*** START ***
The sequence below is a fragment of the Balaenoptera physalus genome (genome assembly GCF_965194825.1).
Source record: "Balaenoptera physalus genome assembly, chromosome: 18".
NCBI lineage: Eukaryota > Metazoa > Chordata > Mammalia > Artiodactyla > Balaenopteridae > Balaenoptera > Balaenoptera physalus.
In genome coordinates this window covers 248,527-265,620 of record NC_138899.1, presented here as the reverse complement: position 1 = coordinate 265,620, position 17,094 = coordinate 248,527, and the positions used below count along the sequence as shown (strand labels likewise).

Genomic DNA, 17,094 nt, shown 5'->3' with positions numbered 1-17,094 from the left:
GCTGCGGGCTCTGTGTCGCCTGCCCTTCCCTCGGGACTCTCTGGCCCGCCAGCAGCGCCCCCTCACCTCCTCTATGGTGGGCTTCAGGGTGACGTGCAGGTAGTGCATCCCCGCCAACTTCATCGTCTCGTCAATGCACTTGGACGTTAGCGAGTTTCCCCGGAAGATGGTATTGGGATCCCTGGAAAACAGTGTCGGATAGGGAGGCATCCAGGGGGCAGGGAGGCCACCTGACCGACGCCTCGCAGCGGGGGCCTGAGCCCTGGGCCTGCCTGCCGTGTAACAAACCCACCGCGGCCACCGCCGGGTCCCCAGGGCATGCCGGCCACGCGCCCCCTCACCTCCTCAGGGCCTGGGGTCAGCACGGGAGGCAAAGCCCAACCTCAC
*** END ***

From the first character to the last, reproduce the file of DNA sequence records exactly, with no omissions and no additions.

The sequence below is a fragment of the Balaenoptera physalus genome (genome assembly GCF_965194825.1).
Source record: "Balaenoptera physalus genome assembly, chromosome: 18".
NCBI lineage: Eukaryota > Metazoa > Chordata > Mammalia > Artiodactyla > Balaenopteridae > Balaenoptera > Balaenoptera physalus.
In genome coordinates this window covers 248,527-265,620 of record NC_138899.1, presented here as the reverse complement: position 1 = coordinate 265,620, position 17,094 = coordinate 248,527, and the positions used below count along the sequence as shown (strand labels likewise).

Genomic DNA, 17,094 nt, shown 5'->3' with positions numbered 1-17,094 from the left:
GCTGCGGGCTCTGTGTCGCCTGCCCTTCCCTCGGGACTCTCTGGCCCGCCAGCAGCGCCCCCTCACCTCCTCTATGGTGGGCTTCAGGGTGACGTGCAGGTAGTGCATCCCCGCCAACTTCATCGTCTCGTCAATGCACTTGGACGTTAGCGAGTTTCCCCGGAAGATGGTATTGGGATCCCTGGAAAACAGTGTCGGATAGGGAGGCATCCAGGGGGCAGGGAGGCCACCTGACCGACGCCTCGCAGCGGGGGCCTGAGCCCTGGGCCTGCCTGCCGTGTAACAAACCCACCGCGGCCACCGCCGGGTCCCCAGGGCATGCCGGCCACGCGCCCCCTCACCTCCTCAGGGCCTGGGGTCAGCACGGGAGGCAAAGCCCAACCTCAC